CINCINNATI - There's no getting around it. With each game that passes, the Phillies' season more and more resembles a game of Whack-A-Mole. As soon as they think they have two areas addressed, another situation pops up that demands their attention.
Not everybody thought moving Opening Day starter Brett Myers to the bullpen and replacing him in the rotation with Jon Lieber was such a swell idea. So what happened?
Lieber pitched 5 2/3 shutout innings in his first start of the season, allowing a lonely hit and a walk while striking out five.
Myers pitched a scoreless eighth in his new role as setup man.
And just when the Phillies were starting to feel as if they had it all covered . . .
With two outs and nobody on base in the ninth and the Phillies clinging desperately to a 1-0 lead, closer Tom Gordon fell behind Scott Hatteberg and then threw a breaking ball that was supposed to be away but got a little too much of the plate. This time it was Hatteberg who did the whacking.
His home run to right-center tied the score and sent the game into extra innings. Manager Charlie Manuel had already used five relievers to get the game to that point and Ryan Madson wasn't available after throwing 45 pitches on Thursday, leaving only Francisco Rosario as an option.
So the 39-year-old Gordon, who warmed up three times Wednesday and pitched Thursday, went back out for yet another inning. Two walks and a single loaded the bases and Brandon Phillips singled past the drawn-up infield to give the Reds a dramatic, 2-1 walkoff win in the 10th.
The Phillies are 4-11 and have yet to win back-to-back games this season. The last time they got this deep into a schedule without at least a modest two-game winning streak was 1982, when it took them 22 games to accomplish that.
But the crisis du jour now centers on Gordon. He is just 3-for-5 in save opportunities, is still looking for his first 1-2-3 inning of the season and has a 5.68 earned run average.
Manuel moved quickly to cut off speculation that he might consider moving Gordon into the setup role and using Myers in save situations.
"Flash is our closer," he said. "We don't want to jump to anything. We haven't even discussed that. In some ways, there's no need to discuss it. We need to get him sharp. And, at the same time, we have to break Brett in. He was definitely fired up and moving a little fast [last night]."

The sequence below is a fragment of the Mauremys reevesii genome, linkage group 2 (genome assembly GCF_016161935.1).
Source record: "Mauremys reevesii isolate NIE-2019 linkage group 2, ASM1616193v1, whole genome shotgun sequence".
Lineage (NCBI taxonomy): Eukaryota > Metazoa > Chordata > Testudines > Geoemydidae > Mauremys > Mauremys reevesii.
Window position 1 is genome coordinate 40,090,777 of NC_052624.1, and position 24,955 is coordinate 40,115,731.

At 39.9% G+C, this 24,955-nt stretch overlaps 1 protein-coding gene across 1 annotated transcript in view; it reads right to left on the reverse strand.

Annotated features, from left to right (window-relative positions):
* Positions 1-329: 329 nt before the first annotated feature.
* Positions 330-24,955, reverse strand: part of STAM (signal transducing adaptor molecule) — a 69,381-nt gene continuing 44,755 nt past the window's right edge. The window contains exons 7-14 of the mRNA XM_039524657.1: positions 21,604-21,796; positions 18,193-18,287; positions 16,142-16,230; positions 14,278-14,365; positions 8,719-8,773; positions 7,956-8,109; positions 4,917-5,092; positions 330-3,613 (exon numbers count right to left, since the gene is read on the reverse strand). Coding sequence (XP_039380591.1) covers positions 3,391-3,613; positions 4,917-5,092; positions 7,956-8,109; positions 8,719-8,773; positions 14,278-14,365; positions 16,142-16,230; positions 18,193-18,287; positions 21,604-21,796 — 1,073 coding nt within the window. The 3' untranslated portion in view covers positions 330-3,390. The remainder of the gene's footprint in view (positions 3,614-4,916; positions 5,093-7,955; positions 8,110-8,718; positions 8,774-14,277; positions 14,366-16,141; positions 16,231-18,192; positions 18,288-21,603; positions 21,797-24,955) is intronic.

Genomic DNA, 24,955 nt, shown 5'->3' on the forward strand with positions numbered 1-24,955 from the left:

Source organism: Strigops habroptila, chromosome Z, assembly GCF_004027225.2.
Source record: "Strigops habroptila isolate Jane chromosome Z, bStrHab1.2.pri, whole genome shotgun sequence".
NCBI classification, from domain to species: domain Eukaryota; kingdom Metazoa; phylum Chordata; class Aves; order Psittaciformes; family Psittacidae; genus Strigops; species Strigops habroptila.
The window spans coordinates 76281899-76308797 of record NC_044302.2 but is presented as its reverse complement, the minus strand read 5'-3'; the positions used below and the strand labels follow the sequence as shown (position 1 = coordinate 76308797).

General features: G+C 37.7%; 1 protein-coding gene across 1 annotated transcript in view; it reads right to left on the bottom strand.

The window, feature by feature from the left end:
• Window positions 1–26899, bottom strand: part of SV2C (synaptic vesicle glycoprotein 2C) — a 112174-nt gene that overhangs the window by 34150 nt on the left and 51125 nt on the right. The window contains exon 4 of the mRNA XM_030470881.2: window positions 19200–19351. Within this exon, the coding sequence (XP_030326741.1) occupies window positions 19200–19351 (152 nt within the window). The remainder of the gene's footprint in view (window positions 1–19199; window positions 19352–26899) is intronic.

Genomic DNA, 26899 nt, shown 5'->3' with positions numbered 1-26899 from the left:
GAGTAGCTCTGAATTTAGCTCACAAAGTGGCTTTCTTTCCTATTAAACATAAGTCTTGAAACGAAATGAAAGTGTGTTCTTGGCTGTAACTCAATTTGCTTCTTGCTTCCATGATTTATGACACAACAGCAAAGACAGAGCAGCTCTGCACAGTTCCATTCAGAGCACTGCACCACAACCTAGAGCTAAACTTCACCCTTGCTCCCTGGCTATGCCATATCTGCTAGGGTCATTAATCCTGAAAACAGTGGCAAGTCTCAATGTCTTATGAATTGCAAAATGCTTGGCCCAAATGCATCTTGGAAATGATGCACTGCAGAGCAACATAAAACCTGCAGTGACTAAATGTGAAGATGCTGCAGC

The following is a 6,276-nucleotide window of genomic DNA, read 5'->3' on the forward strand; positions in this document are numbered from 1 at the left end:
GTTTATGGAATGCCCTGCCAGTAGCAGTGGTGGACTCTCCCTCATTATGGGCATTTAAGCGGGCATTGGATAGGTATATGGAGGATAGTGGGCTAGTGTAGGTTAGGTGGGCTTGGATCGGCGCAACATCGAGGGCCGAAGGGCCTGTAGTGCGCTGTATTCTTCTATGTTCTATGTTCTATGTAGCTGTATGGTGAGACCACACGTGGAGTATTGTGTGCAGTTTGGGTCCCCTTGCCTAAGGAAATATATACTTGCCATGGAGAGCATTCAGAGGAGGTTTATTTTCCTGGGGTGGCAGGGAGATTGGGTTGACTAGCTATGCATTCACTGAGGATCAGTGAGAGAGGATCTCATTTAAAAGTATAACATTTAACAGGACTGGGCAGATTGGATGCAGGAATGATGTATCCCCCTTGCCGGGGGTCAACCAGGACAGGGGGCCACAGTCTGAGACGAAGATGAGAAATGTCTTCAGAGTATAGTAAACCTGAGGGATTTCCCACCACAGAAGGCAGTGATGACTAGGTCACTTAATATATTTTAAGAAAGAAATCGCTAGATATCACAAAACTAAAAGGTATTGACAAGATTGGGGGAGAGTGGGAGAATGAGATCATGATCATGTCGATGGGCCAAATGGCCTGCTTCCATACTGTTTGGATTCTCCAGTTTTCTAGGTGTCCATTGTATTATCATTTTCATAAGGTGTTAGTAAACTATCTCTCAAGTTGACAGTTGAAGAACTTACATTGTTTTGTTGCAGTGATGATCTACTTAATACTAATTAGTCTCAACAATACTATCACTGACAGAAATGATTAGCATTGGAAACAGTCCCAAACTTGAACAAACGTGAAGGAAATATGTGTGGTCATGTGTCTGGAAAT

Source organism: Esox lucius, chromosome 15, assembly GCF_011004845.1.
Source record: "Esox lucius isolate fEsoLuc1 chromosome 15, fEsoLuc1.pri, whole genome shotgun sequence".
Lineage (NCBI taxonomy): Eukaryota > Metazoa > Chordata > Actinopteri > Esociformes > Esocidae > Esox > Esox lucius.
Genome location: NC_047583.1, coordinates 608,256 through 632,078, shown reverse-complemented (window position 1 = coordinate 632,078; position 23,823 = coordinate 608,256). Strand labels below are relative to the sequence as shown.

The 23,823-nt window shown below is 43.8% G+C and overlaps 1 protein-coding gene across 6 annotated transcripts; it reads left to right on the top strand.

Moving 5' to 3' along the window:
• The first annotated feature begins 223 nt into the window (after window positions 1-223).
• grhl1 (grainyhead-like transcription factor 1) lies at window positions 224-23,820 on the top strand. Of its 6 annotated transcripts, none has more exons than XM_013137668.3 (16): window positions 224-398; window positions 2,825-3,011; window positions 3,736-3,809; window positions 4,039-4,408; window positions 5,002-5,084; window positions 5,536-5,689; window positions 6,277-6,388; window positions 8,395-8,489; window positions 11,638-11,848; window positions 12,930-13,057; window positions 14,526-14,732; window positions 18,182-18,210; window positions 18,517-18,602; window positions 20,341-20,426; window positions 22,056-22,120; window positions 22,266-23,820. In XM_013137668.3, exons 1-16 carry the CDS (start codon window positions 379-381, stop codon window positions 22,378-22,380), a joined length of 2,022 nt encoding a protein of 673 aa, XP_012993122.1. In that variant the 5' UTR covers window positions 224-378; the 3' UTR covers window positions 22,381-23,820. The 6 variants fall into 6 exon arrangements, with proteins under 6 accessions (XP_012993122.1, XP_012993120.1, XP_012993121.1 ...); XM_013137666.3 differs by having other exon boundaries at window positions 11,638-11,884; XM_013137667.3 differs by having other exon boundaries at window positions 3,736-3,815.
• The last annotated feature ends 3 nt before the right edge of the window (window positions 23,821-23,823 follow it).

Gordon remained upbeat. "Just by the fact that I've been able to get much better strengthwise," he said. "I'll get there eventually. I just hope it's real soon."
Well, yeah. Because, if it's not real soon it just might be too late.
What made this loss especially disheartening was that, until the bitter end, it looked as if the Phillies were on the way to winning the kind of game that contending teams win.
They had only one hit with a runner in scoring position. And that didn't even score a run. Their only score was unearned, the result of two Reds errors in the fifth.
And they almost won anyway because Lieber pitched so well and because they were able to wiggle out of trouble in the sixth.
With one out, Ryan Freel reached second on a throwing error by third baseman Abraham Nunez. Lieber compounded the problem by making an awkward pickoff attempt that rolled in the general direction of shortstop and into the outfield.
He struck out the dangerous Adam Dunn, then handed the ball to Manuel after throwing 76 pitches. The only problem was that Geoff Geary came in and walked Phillips. Manuel then brought in Matt Smith, playing the lefty-lefty percentages with hot-hitting Josh Hamilton at the plate. And Smith walked Hamilton to load the bases.
Manuel went to his bullpen again, bringing in Antonio Alfonseca, who finally ended the inning by getting Edwin Encarnacion to ground into a force play at second.
When Hatteberg stepped up to the plate to face Gordon in the ninth, the Reds had only one hit in the whole game.
"I caught Flash [in Boston]," Hatteberg said. "I kind of have an idea of what he's going to do. He got behind, threw a cutter and left it over the plate. I happened to get good wood on it."
Under different circumstances, Lieber could have talked about how pleased he was to be back in the rotation. Not the way the game ended, though.
"It's not about me. It's a tough loss," he said. "We're a little snakebit right now. I thought Flash threw the ball great. One pitch and [Hatteberg] ran into it. And, in my opinion, he got a little squeezed in the 10th."
Before the game, Manuel parried skepticism of switching Myers and Lieber with a question of his own.
"What made Columbus famous?" he asked with a sly grin.
Shrugs all around.
"He took a chance," the manager answered, clearly pleased with his ability to stump the press box. "What the hell? If it turns out bad, it turns out bad and the consequences will be bad. I look at it as a chance to make our pitching stronger."
Last night, for at least one game, it made the pitching stronger.
And it still didn't matter.